Reclaim. Recycle. Repeat.

There are no limits to recyclable vinyl siding

Vinyl siding is designed for recyclability, and you can help fulfill its lifecycle. When you recycle vinyl siding, it goes back into the manufacturing process, where it’s ground down and reused to create new products—including piping, decking, flooring and even more vinyl siding. It’s all part of our more than 50-year commitment to eliminate waste. By making it easy to recycle vinyl siding, everyone can participate in the sustainable lifecycle—including you.

See How We’re Maximizing Our Recycling Potential Today

PEPA is committed to making it even easier to recycle polymeric exterior products. Through our Revinylize™ Recycling Collaborative, we’re giving more communities across the country access to convenient recycling locations for these materials.

Explore Rigid Vinyl Building Product recycling

How to recycle vinyl siding

1 Gather scrap

Clean your vinyl siding remnants of dirt and remove fasteners. Click here to learn more about the do's and don'ts of recycling vinyl siding.

2 Deliver scrap

Services at recycling centers vary, so check in advance for requirements. Load scraps into truck bed and deliver to recycling facility or haul to curb for pickup (check with your local waste municipality first).

3 Recycling begins

Scrap is ground into fine granules, which can be melted down to create new products.

4 New products emerge

Manufacturers and brokers purchase recycled plastic to make cladding, decking, flooring and more.

Helping to complete the vinyl siding lifecycle can be as simple as making a call. Whether you’re a homeowner updating your exterior or a professional remodeler, you can recycle all used, unused and new vinyl siding from your job.

Arrange for pick-up or drop-off to the local recycling center or vinyl siding distributor. Please call in advance – recycling services vary based on location and there is limited infrastructure for recycling vinyl siding to date. Clean vinyl siding, free of dirt, fasteners and other contaminants, can be loaded into your truck bed or hauled to the curb for pickup.

What type of recycler are you? Read on for illustrated instructions specific to you:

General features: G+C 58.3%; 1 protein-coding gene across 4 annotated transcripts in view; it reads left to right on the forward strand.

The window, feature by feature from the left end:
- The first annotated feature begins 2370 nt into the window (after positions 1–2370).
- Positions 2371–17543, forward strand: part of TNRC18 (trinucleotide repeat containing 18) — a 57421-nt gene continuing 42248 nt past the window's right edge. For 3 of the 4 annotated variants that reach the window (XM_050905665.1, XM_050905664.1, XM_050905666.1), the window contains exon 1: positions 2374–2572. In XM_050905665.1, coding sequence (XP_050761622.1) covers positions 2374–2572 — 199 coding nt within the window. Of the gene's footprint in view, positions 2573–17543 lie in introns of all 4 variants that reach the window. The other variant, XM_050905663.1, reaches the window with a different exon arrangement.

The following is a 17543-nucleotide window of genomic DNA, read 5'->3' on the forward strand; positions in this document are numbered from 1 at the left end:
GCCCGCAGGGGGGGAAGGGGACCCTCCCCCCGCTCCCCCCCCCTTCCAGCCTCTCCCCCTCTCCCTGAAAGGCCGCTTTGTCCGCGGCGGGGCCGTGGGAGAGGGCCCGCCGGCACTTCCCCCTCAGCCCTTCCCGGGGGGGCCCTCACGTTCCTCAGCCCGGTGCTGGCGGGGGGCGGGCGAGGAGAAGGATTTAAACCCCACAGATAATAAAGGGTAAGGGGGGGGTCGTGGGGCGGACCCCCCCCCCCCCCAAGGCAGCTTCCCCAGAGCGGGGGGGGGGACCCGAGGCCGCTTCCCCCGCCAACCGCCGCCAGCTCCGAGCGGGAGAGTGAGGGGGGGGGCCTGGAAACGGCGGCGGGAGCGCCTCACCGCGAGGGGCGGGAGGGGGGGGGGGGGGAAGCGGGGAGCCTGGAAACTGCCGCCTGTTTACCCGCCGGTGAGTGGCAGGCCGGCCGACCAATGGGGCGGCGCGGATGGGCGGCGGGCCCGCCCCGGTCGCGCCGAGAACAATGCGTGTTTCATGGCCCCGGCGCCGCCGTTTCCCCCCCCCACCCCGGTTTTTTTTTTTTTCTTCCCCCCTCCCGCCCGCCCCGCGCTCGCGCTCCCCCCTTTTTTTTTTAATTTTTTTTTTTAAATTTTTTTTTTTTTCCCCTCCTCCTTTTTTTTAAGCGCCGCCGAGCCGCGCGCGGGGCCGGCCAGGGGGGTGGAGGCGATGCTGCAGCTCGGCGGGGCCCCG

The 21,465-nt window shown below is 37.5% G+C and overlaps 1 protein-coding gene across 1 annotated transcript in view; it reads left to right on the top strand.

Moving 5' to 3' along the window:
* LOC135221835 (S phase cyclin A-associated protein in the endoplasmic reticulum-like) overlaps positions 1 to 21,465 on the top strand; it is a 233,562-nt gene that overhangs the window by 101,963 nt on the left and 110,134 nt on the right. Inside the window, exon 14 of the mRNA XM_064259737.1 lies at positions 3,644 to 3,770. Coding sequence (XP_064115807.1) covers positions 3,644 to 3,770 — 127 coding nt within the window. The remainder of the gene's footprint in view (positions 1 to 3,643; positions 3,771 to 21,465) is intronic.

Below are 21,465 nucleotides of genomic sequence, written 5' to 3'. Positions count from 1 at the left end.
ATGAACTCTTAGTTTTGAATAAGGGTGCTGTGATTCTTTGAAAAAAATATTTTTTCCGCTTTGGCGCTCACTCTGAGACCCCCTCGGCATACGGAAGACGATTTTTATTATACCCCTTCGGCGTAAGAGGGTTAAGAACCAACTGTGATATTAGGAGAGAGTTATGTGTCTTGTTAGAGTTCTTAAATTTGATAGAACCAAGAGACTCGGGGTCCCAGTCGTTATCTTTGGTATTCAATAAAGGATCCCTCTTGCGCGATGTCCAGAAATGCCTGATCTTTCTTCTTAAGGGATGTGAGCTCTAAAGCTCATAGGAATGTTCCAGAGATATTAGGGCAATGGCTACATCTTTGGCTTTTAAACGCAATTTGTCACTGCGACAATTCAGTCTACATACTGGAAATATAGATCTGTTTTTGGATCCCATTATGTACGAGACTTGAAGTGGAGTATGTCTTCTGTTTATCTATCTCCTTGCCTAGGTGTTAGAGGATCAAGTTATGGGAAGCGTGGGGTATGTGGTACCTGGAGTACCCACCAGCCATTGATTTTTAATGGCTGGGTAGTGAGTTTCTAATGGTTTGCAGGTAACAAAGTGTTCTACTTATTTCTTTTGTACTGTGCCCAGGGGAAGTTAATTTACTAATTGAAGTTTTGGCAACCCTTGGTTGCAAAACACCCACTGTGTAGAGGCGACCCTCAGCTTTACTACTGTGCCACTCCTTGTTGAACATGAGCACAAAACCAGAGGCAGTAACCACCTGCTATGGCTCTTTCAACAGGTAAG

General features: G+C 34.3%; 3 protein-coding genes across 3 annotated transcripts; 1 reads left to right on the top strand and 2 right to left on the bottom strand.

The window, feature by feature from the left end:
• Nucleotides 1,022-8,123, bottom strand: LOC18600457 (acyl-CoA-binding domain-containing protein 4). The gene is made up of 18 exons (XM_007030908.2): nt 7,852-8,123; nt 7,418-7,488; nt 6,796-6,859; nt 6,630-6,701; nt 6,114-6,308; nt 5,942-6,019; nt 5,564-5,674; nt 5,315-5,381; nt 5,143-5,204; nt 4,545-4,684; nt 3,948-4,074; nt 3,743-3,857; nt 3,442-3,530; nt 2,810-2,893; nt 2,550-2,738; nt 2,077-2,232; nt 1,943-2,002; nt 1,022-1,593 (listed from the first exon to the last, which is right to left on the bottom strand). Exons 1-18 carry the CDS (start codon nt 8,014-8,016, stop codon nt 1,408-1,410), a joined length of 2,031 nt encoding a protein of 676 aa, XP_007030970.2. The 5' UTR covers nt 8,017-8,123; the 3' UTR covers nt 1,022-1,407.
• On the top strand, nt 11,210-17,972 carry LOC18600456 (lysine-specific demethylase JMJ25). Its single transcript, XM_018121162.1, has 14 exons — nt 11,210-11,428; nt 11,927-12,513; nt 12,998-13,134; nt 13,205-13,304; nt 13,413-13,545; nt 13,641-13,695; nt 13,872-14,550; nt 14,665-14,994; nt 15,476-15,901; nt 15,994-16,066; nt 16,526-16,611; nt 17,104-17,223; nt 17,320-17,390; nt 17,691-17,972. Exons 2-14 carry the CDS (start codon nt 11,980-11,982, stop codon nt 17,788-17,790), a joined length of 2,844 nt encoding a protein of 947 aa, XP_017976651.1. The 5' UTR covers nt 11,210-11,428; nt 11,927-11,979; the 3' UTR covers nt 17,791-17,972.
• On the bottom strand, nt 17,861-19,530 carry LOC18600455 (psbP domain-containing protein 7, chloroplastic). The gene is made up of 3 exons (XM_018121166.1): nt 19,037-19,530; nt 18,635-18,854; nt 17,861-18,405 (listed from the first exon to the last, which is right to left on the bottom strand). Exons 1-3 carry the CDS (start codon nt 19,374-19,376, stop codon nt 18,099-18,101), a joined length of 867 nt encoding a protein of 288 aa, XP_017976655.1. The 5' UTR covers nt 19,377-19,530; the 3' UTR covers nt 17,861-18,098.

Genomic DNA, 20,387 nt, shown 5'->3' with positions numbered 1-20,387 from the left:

Where can you recycle vinyl siding?

If you're looking to recycle vinyl siding near you, call your local waste municipality recycling center or building products distributor and ask if they accept recycled vinyl siding. Our Vinyl Siding Recycling Coalition Pilot Program has been making strides with local businesses, so check in as even more locations join the movement!

See Participating Locations

Vinyl siding can be reused to create new products—including piping, decking, flooring and even more vinyl siding

Our Commitment

Step inside vinyl siding manufacturing plants, and our industry's commitment to sustainability becomes clear. All polymeric cladding products—vinyl siding, insulated vinyl siding and polypropylene siding—make virtually no waste, use minimal raw materials and are lightweight for easy use and transportation. 99% of scrap material goes into the manufacturing process.

As an industry, we’re committed to lowering our environmental impact at all stages of the lifecycle.

How much vinyl is recycled now?

More than 1 billion pounds of vinyl are recycled in the U.S. and Canada annually.

There are three ways vinyl can be recycled: post-consumer, post-industrial and closed-loop.

Post-industrial and closed-loop recycling accounts for approximately 85% of recycled vinyl. Post-industrial and closed-loop means that the product is reused during the manufacturing process, before it ever reaches the consumer. Scrap materials, trimmings, shavings and rejected vinyl are reground in a separate facility or in-house.

The other 15% of recycled vinyl comes from post-consumer recycling. Post-consumer recycling refers to vinyl materials that come from end-users of a product, like vinyl siding scrap generated by contractors, builders and remodelers, and old vinyl siding torn off homes or apartments. Post-consumer recycling of vinyl products has increased significantly—a 40% jump since 2014. In fact, more vinyl product producers are incorporating greater amounts of post-consumer reclaimed vinyl as technology has advanced to maintain product quality.

An estimated 146 million pounds of post-consumer vinyl products were recycled in 2016. Our goal is to encourage and facilitate 160 million pounds of post-consumer vinyl products recycled in 2025.

The Long Life of Vinyl Siding

Although recycling is an important component of sustainability, vinyl siding has a long life and is not necessarily a part of the waste stream for a long time. Many warranties are 40 years or more—or even the life of the structure—and according to the National Institute of Standards and Technology’s life cycle assessment tool, vinyl siding, polypropylene siding and insulated vinyl siding have a useful life of at least 50 years.

Post-consumer recycling of vinyl products has increased significantly—going up 40% since 2014

Expand Opportunities to Recycle Vinyl Siding

Manufacturers can take a leading role in reducing landfill waste and making an environmental impact. By joining the Vinyl Siding Recycling Coalition Pilot Program, manufacturers take concrete steps to help make it easy to recycle vinyl siding, so everyone can participate in the sustainable lifecycle. Help increase the amount of vinyl siding that’s recycled.